Fall Out Boy: The Fabulous Life and Secret Torment of America's Hottest Band

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 As the cookie monster-barking vocalist of the metalcore band Arma Angelus, Wentz was already a Chicago hardcore-scene celebrity in 2001, when Fall Out Boy began to take shape. "We're all kind of extreme versions of what we were," says drummer Andy Hurley, an introverted comic-book fan who played with Wentz in both Arma and a band called Racetraitor (the name was intended as an anti-racist statement, for the record). "Pete may go to hot-spot clubs now, but he was hanging out with A-list hardcore dudes back then. He was obviously the dude you want to know, such a magnetic personality."

Future FOB guitarist Joe Trohman toured on bass with Arma one summer when he was just sixteen, after Wentz used his considerable powers of persuasion on Trohman's mom and cardiologist dad. "I definitely got initiated on that tour – they would rip my underwear off me every day," Trohman says. "I hated it, dude. I should have stopped wearing underwear."

After that tour, just as Trohman started talking with Wentz about forming a new, poppier, more Green Day-like band, he met a long-sideburned kid his age at a Borders bookstore: Patrick Stump, who was then drumming in a proggy band that sounded like Rush playing emo. Stump wanted to sing and write songs, and Trohman introduced him to Wentz. "I had heard all these legends about Pete Wentz," says Stump. "That he was in six bands at once, that he was the world's greatest Casanova. But when we met, Pete and I looked at each other and went, Who the fuck is this guy? We sucked at first. We were horrible." They got their name – a reference to a comic book that Bart reads in The Simpsons – at random: They asked the crowd at an early gig for suggestions and someone shouted it out. They recorded an entire indie album before they finally got Hurley – a precision-tooled drummer influenced by Slayer's Dave Lombardo – to join the band. "I don't consider it Fall Out Boy until Andy joined," says Stump.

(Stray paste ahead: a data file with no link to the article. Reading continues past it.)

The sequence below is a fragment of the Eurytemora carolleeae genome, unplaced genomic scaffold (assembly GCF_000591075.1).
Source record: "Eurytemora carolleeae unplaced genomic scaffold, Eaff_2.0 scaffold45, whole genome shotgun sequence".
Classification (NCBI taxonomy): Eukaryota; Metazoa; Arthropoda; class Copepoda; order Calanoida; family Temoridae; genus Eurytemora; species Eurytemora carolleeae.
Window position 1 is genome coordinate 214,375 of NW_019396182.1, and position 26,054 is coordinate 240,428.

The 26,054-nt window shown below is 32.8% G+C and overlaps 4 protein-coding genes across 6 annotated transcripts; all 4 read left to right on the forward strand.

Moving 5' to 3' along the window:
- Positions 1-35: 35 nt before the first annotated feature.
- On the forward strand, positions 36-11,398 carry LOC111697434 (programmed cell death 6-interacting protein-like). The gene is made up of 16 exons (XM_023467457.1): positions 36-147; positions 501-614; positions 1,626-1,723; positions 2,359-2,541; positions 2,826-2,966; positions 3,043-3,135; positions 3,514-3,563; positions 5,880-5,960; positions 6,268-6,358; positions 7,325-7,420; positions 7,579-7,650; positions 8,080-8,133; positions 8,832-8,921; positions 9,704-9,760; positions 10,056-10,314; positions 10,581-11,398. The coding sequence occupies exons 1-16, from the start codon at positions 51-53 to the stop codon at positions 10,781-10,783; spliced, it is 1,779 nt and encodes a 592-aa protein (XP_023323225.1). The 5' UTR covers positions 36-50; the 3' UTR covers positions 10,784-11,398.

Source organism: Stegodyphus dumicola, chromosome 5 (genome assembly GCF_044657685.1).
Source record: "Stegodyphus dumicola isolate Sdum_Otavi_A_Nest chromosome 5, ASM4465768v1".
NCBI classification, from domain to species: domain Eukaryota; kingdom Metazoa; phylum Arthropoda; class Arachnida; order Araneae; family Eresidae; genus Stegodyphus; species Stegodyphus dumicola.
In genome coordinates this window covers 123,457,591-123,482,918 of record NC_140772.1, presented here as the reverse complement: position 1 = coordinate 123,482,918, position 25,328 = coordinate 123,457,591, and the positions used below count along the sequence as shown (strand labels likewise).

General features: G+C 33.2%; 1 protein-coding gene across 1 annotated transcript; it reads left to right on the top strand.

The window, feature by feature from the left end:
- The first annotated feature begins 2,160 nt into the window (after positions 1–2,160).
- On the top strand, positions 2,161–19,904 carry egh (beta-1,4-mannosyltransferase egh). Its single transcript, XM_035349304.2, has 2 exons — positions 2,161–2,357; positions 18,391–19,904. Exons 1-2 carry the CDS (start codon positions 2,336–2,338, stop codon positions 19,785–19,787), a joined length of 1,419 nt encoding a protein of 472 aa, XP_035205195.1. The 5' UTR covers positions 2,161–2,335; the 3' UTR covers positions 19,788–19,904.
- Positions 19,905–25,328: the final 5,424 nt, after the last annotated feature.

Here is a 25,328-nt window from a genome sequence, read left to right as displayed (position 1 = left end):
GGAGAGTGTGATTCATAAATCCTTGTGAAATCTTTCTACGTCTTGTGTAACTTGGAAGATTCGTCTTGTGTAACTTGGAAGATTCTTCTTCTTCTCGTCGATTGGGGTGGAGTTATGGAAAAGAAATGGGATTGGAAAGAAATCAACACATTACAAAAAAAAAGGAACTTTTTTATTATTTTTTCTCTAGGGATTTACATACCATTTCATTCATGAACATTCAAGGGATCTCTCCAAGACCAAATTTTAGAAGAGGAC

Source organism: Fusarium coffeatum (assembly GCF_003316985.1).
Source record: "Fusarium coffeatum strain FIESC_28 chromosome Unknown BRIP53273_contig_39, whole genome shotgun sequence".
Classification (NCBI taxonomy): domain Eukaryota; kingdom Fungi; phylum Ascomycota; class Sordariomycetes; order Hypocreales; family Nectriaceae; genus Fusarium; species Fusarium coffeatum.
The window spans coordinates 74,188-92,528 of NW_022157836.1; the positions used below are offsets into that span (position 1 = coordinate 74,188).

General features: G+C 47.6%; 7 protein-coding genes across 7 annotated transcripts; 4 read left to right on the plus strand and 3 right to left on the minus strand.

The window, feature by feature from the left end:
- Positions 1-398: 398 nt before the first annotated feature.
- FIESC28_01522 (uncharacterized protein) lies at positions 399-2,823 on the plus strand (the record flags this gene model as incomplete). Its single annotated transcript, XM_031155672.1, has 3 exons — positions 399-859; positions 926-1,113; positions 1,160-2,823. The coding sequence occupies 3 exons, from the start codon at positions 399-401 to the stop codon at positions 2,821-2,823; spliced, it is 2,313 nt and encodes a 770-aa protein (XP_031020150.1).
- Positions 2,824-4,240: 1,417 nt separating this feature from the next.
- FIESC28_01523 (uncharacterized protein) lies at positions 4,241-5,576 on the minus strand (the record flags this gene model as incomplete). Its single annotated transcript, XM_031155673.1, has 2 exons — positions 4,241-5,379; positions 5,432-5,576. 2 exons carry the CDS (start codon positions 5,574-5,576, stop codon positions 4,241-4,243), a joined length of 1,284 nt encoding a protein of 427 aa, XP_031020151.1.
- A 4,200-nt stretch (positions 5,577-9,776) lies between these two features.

On the first track of the band's now-disavowed, pre-Hurley debut, 2003's mostly dreadful Fall Out Boy's Evening Out With Your Girlfriend, Stump sings, "I got an honorable mention in the movie of my life – starring you, instead of me." The singer, who's sitting at a glass desk in his room in Times Square's W Hotel, his friendly features cast in shadow by his ever-present baseball cap, nods and half-smiles when I bring up those lines. He wrote them himself, before Wentz took over lyric duty. "I know exactly where you're going with this – the whole Pete thing," he says, glancing out the forty-eighth-floor window. "But those lines were about how I felt in high school. It didn't actually refer to Pete, as ironic as it is now."